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United States Department of Agriculture

Agricultural Research Service

Title: Molecular Dynamics Simulations of a Cyclic DP-240 Amylose Fragment in a Periodic Cell: Glass Transition Temperature and Water Diffusion

Authors
item Momany, Frank
item Willett, Julious
item Schnupf, Udo

Submitted to: Carbohydrate Polymers
Publication Type: Peer Reviewed Journal
Publication Acceptance Date: July 17, 2009
Publication Date: September 27, 2009
Citation: Momany, F.A., Willett, J.L., Schnupf, U. 2009. Molecular Dynamics Simulations of a Cyclic DP-240 Amylose Fragment in a Periodic Cell: Glass Transition Temperature and Water Diffusion. Carbohydrate Polymers. 78(1):978-986.

Interpretive Summary: Computational studies of large molecular fragments of amorphous amylose (starch) give us knowledge of the movement of the carbohydrate and the water molecules imbedded in the material. Molecular dynamic simulations are carried out on a periodic cell containing one molecule made up of 240 glucose residues linked to form a large cyclic structure. Water molecules are dispersed throughout the cell to give specific hydration concentrations. At a particular temperature, each simulation is repeated many times, while the cell volume, material density and potential energy are monitored. Glass transition temperatures (Tg) are found by noting the discontinuity in slope of the three parameters listed when plotted against temperature. The calculated Tg values are in good agreement with experimental values. To investigate the effect of structural modifications to the amylose fragment, randomly selected residues were modified to mannose residues and new Tg values determined. No significant change in Tg was found as a result of the modifications. Diffusion coefficients were also determined and found to fit known experimental values. This work has application to vitreous behavior of food ingredients such as oligosaccharides, important information for food and polymer scientists. This work will help scientists understand the transitions between brittle and rubbery forms in the creation and stabilization of food materials.

Technical Abstract: Molecular dynamics simulations using AMB06C, an in-house carbohydrate force field, (NPT ensembles, 1atm) were carried out on a periodic cell that contained a cyclic-DP-240 amylose fragment and TIP3P water molecules. Molecular conformation and movement of the amylose fragment and water molecules at different temperatures were examined. The periodic cell volume, density, and potential energy were determined at temperatures above and below the glass transition temperature (Tg) in 25 K degree increments. The amorphous cell was constructed as described previously, through successive dynamic equilibration steps at temperatures above the assumed Tg value and the temperature successively lowered until several temperature points were obtained below Tg. Each temperature run was repeated three times. Each molecular dynamics simulation was continued for at least 500 picoseconds or until the volume drift stopped and remained constant for several hundred picoseconds. The Tg values were found by noting the discontinuity in slope of the volume (V), potential energy (PE), or density (delta) versus 1/T. The changes in flexibility and motion of the amylose chain as well as differences in self diffusion coefficients of water molecules are described. The final average Tg value found (316 K) is in agreement with experimental values, i.e. approximately 320 K. Eleven randomly selected residues were structurally modified to alpha-mannose (2-position axial) residues in order to investigate the effect of doping on the amylose sequence. The cell volume at any given temperature increased when the glucose residues were modified, but the Tg value of the doped c-DP-240 fragment was approximately 313 K, nearly the same as the original c-DP-240 within the error limits.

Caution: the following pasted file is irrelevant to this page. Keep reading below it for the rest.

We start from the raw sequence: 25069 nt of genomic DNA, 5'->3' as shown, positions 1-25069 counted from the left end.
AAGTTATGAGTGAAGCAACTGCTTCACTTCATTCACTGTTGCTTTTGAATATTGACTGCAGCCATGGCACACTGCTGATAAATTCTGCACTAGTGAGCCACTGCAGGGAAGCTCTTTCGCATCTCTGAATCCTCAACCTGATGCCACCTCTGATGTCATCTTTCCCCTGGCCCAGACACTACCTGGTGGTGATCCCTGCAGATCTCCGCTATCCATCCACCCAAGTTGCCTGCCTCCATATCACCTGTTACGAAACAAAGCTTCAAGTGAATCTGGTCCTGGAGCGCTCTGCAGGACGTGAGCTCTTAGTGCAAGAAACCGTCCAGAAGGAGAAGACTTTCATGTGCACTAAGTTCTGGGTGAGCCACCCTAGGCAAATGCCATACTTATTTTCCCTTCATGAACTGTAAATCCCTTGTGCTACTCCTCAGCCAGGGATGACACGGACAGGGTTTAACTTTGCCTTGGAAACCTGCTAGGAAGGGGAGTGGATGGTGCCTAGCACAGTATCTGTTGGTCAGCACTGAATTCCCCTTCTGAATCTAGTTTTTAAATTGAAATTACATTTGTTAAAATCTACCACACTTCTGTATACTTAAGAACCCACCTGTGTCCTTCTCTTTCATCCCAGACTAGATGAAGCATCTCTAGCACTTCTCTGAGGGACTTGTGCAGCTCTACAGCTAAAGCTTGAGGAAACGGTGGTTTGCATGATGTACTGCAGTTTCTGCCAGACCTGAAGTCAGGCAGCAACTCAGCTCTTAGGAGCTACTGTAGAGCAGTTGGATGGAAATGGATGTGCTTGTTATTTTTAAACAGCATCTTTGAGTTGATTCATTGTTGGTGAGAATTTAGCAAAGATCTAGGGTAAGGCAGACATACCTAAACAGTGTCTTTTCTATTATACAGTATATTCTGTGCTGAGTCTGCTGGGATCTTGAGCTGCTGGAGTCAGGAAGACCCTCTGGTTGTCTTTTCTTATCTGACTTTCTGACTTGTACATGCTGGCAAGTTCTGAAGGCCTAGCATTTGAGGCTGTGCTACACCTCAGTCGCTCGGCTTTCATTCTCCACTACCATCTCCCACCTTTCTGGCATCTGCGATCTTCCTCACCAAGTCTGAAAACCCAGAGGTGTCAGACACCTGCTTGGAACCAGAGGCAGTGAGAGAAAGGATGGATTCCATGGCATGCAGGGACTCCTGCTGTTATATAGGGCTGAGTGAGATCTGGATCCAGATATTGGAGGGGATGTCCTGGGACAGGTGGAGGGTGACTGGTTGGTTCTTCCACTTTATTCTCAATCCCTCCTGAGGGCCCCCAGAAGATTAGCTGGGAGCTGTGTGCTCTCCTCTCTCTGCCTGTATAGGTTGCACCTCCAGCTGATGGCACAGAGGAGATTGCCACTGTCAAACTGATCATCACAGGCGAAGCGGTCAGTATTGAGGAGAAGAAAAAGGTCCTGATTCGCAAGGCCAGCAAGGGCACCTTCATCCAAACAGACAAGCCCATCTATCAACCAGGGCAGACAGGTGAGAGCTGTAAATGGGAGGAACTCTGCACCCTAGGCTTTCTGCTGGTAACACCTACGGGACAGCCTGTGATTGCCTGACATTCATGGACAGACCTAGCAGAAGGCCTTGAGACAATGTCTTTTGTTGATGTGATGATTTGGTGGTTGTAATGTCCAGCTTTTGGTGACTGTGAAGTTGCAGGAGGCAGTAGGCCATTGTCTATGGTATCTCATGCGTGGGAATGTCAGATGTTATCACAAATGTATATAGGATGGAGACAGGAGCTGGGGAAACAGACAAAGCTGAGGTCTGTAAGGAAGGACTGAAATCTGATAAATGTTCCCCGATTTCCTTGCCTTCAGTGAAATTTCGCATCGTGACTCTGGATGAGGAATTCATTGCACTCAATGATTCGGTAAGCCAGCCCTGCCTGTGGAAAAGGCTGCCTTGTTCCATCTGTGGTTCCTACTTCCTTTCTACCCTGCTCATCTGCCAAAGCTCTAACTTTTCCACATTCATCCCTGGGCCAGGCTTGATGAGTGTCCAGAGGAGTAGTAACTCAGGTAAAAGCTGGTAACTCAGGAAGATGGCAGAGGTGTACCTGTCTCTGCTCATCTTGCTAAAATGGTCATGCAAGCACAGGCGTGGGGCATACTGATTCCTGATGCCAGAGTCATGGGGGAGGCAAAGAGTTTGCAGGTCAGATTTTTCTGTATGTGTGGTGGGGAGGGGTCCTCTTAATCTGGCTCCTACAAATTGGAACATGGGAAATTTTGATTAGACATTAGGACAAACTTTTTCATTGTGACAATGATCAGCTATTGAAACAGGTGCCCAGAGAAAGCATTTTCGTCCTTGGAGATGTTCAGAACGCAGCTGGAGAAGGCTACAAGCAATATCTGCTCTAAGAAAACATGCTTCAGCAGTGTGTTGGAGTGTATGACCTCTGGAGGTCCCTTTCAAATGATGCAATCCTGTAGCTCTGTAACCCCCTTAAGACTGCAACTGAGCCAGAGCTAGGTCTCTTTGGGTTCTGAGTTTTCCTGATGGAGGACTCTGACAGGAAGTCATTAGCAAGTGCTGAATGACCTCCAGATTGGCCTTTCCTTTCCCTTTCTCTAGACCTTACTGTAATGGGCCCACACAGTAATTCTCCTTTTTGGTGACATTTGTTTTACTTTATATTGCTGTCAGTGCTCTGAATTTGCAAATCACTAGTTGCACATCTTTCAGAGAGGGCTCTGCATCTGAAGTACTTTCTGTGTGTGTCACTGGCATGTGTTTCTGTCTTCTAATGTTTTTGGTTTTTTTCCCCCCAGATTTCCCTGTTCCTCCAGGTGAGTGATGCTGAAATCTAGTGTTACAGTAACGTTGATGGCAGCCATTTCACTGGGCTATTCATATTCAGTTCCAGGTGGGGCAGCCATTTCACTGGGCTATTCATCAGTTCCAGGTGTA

Last Modified: 11/1/2014
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